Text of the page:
TV’s latest talk-show host is already underwater.
Patrick Star, the enthusiastic, dim-bulb starfish — and best pal to SpongeBob SquarePants — is headlining his own spinoff series, “The Patrick Star Show,” an animated series in which Patrick hosts an imaginary talk show while gallivanting with his friends and learning life lessons.
It premieres Friday at 7 p.m. on Nickelodeon and stars Bill Fagerbakke, who’s voiced Patrick since “SpongeBob SquarePants” premiered in 1999 and on its CGI spinoff series “Kamp Koral,” which streams on Paramount+. (He will continue as a cast member in both shows.)
“It was a heady kind of terror with which I greeted this,” Fagerbakke, 63, told The Post. “SpongeBob is so revered by his fans and it was really hard for me to think of Patrick without being in concert with SpongeBob, so I was very concerned.
“But the creative team here [Marc Ceccarelli, Vincent Waller and Jennie Monica] is really great and it fits and it’s so unique in its narrative style,” he said. “It’s almost like watching ‘Monty Python’s Flying Circus’ … it just jumps from one thing to another. I really think fans of ‘SpongeBob’ will enjoy it.”
Fagerbakke has played Patrick in over 270 episodes of “SpongeBob SquarePants” and “Kamp Koral,” not to mention three big-screen “SpongeBob” movies in 2004, 2015 and 2020. The good-natured starfish, who lives in Bikini Bottom with SpongeBob, Squidward et al. is extremely popular with fans and is the first “SpongeBob” character to get his own series.
“It was something that [Nickelodeon president] Brian Robbins wanted to explore,” Fagerbakke said. “He gave the creative team the freedom to do this. It’s unusual — when you’re studying theater in college, nothing prepares you for something that lasts over 20 years.”
Each 11-minute episode of “The Patrick Star Show” features the protagonist tackling a variety of situations in quick-cut vignettes, interspersed with his TV gig hosting “The Patrick Show,” including the requisite cooking segment, commercials (for the Chum Bucket) and other meta elements. In the premiere episode, Patrick’s show revolves around food after he misses breakfast; in “Bummer Jobs,” Patrick and SpongeBob work as bag boys at the Scuttle-N-Save, paint fences and learn the value of hard work.
“For me, the bottom line is celebrating your creativity,” Fagerbakke said. “I think that’s something that appeals to young people and there’s always a special regard for family and friendship — and when you pair that with the unique humor and creativity of ‘SpongeBob,’ it’s a stew that resonates so well.”
And, for the first time in the “SpongeBob” oeuvre, we meet Patrick’s family: his happy-go-lucky father and loving mother, Cecil and Bunny Star (Tom Wilson, Cree Summer), his younger sister Squidina (Jill Talley) — who doubles as the announcer/producer for Patrick’s talk show — and his grandfather, GrandPat Star (Dana Snyder).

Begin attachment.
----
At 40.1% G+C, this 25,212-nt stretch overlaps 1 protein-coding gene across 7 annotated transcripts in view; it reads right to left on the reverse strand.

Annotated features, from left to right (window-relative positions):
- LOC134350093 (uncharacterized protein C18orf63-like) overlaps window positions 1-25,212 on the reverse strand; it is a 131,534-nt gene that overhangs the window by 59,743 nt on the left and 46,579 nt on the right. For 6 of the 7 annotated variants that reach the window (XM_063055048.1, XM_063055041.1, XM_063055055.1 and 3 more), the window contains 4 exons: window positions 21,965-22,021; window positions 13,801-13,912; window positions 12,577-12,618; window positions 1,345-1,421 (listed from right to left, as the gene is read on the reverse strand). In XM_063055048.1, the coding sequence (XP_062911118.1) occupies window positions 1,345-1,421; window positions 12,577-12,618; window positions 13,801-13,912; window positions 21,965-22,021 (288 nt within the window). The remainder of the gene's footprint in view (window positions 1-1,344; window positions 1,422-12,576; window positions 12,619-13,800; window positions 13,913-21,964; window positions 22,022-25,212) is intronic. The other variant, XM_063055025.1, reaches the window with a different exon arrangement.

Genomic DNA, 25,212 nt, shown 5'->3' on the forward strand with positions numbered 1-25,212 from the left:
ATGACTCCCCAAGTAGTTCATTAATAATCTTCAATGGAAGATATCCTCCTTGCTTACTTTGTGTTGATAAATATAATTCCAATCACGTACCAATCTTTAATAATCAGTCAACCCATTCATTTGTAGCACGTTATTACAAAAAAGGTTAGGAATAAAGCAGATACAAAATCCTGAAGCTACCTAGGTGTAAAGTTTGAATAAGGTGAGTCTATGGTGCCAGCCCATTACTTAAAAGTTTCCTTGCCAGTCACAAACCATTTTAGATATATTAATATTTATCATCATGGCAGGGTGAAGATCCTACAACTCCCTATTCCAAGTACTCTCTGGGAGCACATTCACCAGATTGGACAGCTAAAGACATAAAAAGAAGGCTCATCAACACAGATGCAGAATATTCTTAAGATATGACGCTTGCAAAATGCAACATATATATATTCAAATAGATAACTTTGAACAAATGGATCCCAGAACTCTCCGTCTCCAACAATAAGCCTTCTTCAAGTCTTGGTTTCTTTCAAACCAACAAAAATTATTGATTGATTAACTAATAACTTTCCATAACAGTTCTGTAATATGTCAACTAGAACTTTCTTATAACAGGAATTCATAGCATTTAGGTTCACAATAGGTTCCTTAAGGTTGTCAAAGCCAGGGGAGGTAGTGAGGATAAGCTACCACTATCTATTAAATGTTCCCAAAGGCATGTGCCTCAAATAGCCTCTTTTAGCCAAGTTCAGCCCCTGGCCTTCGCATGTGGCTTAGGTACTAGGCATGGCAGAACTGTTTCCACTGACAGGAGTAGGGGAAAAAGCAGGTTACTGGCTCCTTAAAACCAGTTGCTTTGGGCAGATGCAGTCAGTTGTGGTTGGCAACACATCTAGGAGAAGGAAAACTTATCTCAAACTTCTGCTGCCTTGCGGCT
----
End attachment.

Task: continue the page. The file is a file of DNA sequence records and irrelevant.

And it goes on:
“I think his parents appeared once in an episode of ‘SpongeBob SquarePants’ where Patrick brings his parents home and then after a while realizes they’re the wrong people,” Fagerbakke said. “At the end of the episode, his actual parents appear. That was the only sighting of his mom and dad, so this is essentially a new concept.”
In addition to SpongeBob, there are appearances from other Bikini Bottom denizens including Squidward, Sandy Cheeks, Mr. Krabs and Plankton. Tom Kenny, who plays SpongeBob, is directly involved in “The Patrick Star Show.”
“He’s our session director,” Fagerbakke said. “There’s obviously no one who knows this world and its sensibilities better than him, so that’s invaluable. It means a lot of hours for Tom to do just one episode.”
Fagerbakke said he does have some input into the character, given his long history with Patrick.
“There are occasionally moments like that,” he said. “There’s so much work that goes into one moment, visually and on the page, so [each episode] is very specifically created by the time I see [the script]. In many ways it’s a finished product; there are occasions, though, where I’m certainly happy to contribute when I can. With ‘SpongeBob’ we developed an approach years ago where we do it as written and then get a ‘free pass’ for any ideas or ad-libs and we all take that very seriously.
“It’s not just about making each other laugh, but coming up with something germane.”
And, Fagerbakke said, Patrick has not been spoiled by the fact that he’s now headlining his own series.
“He’s extremely loyal and fun loving — essentially he’s a gelatinous pile of impulses,” he said. “He’s really an animal of instinct and craving.”